Headline — 17 May 2016 — by Albert J. Ciego
Belize police behaving like “cowards!”

GREEN HILLS, Spanish Lookout, Cayo District, Mon. May 16, 2016–Roger Plett, a Mennonite farmer who was putting out a forest fire on his lands in the Green Hills area of Spanish Lookout, near the border with Guatemala, was abducted for about 4 hours on Friday by men believed to be Guatemalan soldiers, and mistreated before being released.

Plett told Belize police that he was working on his land in the Green Hills area near the border, fighting a forest fire that had been burning in the area, using a tractor with a water sprayer. He had also hired a bulldozer operator to make a fire pass, but at approximately 2 o’clock that afternoon, about 10 men in military uniform surrounded him and began hitting the windshield of the tractor he was driving, with machetes.

Plett reported that he stopped because he feared he would have been shot.

The farmer told the media during an interview in Spanish Lookout today that his hands were then tied behind his back and he was made to walk to the Guatemala border — reportedly a 3/4-mile trek.

However, he managed to talk to his worker before his cellphone was taken away by the soldiers. According to Plett, along with the Guatemalan military were men in civilian clothing, one of whom told the Guatemalan soldiers to “rough him up.’

Plett was questioned, and when he realized that he was in serious trouble and perhaps would be taken further into Guatemala, he told them that he was a Canadian national, and at that point (subsequent to marching for some time to a clearing near the location of the fire), he was told that he was being taken to a vehicle. He said that he had been told repeatedly prior to that, that “someone” had to be responsible for the forest fire that was still burning.

His tractor was also returned to him, but it had been deliberately damaged. Plett, because he was familiar with his tractor, managed to drive it, even in its damaged state, back onto Belizean territory.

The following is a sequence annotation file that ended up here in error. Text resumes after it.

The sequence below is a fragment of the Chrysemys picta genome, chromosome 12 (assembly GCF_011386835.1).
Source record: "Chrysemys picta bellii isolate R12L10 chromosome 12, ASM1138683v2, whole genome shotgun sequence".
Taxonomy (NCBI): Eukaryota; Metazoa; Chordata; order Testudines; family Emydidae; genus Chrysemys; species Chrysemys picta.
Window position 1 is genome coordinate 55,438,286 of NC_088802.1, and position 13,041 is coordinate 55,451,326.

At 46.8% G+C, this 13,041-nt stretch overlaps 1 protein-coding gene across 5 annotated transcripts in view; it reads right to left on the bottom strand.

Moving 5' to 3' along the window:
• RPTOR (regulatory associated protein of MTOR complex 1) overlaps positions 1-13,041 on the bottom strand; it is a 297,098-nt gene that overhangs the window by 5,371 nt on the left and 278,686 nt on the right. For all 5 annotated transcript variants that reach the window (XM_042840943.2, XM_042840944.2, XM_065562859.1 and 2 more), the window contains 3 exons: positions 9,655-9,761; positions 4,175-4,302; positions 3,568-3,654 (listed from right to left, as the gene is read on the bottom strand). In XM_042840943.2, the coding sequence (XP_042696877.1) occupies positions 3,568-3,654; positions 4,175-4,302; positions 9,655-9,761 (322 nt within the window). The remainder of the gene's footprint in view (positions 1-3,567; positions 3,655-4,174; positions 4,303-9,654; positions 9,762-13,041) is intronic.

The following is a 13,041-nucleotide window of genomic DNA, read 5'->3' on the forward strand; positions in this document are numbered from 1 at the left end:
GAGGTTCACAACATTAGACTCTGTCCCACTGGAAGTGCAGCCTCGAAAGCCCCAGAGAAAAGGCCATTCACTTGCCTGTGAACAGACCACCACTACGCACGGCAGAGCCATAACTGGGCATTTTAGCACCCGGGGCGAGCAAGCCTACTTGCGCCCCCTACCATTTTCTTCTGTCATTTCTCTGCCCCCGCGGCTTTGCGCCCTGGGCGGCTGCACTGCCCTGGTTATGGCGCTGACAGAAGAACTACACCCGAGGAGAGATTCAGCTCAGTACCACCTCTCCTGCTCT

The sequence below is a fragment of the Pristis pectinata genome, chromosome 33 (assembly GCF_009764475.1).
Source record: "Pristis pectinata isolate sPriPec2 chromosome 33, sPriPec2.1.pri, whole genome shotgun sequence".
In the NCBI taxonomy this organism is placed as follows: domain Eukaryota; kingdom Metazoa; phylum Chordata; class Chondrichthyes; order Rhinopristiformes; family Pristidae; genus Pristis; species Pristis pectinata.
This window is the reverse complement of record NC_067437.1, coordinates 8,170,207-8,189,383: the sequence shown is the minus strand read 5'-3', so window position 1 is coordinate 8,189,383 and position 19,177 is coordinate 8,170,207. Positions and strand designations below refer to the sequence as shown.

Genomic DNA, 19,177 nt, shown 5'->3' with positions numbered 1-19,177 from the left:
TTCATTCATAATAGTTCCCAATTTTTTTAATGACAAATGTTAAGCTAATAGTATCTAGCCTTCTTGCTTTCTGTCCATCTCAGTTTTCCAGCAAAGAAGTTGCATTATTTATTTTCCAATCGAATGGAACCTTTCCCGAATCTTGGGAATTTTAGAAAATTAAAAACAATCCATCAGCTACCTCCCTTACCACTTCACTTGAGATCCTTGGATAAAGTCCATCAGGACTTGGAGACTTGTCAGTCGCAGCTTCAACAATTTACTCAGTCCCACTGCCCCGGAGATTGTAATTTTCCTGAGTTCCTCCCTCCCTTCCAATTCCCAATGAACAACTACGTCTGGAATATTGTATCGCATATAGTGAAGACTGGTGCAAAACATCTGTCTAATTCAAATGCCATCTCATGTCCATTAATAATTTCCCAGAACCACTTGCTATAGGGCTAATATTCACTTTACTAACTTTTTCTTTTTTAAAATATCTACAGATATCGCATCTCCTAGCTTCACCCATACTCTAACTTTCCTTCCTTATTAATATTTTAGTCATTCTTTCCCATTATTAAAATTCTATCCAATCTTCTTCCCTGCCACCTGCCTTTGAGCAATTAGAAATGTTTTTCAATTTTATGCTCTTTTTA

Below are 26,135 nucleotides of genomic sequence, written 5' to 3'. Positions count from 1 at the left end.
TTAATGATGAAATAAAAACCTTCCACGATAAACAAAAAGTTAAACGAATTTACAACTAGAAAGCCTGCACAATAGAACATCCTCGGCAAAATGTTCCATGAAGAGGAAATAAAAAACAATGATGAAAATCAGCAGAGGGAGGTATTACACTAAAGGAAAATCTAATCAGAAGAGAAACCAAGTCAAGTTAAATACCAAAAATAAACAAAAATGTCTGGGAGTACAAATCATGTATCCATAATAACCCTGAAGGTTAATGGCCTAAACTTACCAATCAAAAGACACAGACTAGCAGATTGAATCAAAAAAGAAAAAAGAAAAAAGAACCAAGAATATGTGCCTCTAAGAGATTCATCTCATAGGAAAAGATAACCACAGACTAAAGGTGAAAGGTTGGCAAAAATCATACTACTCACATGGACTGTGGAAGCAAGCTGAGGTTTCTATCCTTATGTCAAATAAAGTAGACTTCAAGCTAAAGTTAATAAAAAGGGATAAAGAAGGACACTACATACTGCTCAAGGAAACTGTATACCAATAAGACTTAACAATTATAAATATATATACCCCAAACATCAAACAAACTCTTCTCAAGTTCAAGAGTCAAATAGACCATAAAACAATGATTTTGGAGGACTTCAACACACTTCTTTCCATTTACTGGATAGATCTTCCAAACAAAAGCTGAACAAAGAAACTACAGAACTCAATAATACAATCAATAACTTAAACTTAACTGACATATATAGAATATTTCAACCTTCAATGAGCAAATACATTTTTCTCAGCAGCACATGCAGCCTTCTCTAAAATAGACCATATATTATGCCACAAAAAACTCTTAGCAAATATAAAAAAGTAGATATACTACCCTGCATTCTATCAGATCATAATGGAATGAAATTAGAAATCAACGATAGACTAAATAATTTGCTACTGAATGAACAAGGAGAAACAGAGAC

Plett’s bulldozer was also taken into Guatemalan territory to do work for the Guatemalan soldiers. However, both pieces of equipment were later returned to Plett.

Plett called a press conference this afternoon in Spanish Lookout, and told reporters that when he attempted to report the matter to Belize police in Spanish Lookout, the police there, after initially taking his story, stopped taking his report, apparently consulted with someone “higher up,” and received instructions that they should not allow Plett to say that Guatemalan soldiers had abducted him.

According to Plett, they changed his report to read that men in “military fatigues” had taken him into Guatemala, and when he refused to follow their instructions not to mention “Guatemalan soldiers,” he was eventually taken to the San Ignacio Police Station, and there, he and his workman were detained for “committing a mischievous act” for hours before eventually being released.

According to Plett, the police showed him messages on his cellphone, which they said proved that he and his workman, Anwar Ayala, who had remained on the Belize side of the border, were fabricating the story.

Plett, very annoyed, said he told Belize police, “you guys are cowards, you are scared of the Guatemalans; you want to sweep this under the rug, as if though it never happened!”

Eventually, Ayala, detained for 48 hours, was released from Belize police detention on Sunday. He later said that he felt like a criminal, the way police had treated him. He said that other villagers, when they saw him in detention, must believe that he had done something wrong, and that he believed that his reputation had gone downhill.

An environmental conservation group of Peten, Guatemala, claimed that the forest fire that was destroying biodiversity in the forest along the border was caused by careless Belizeans, and that they are concerned, and have begun an investigation into the cause of the fire.

The group said that it is committed to protecting the flora and wildlife of Peten, and that there are more than fifty tropical species and wildlife in the area known as Yaloch Lagoon, which is why they conduct regular patrols in the area. Questions remain as to how the fire really started.

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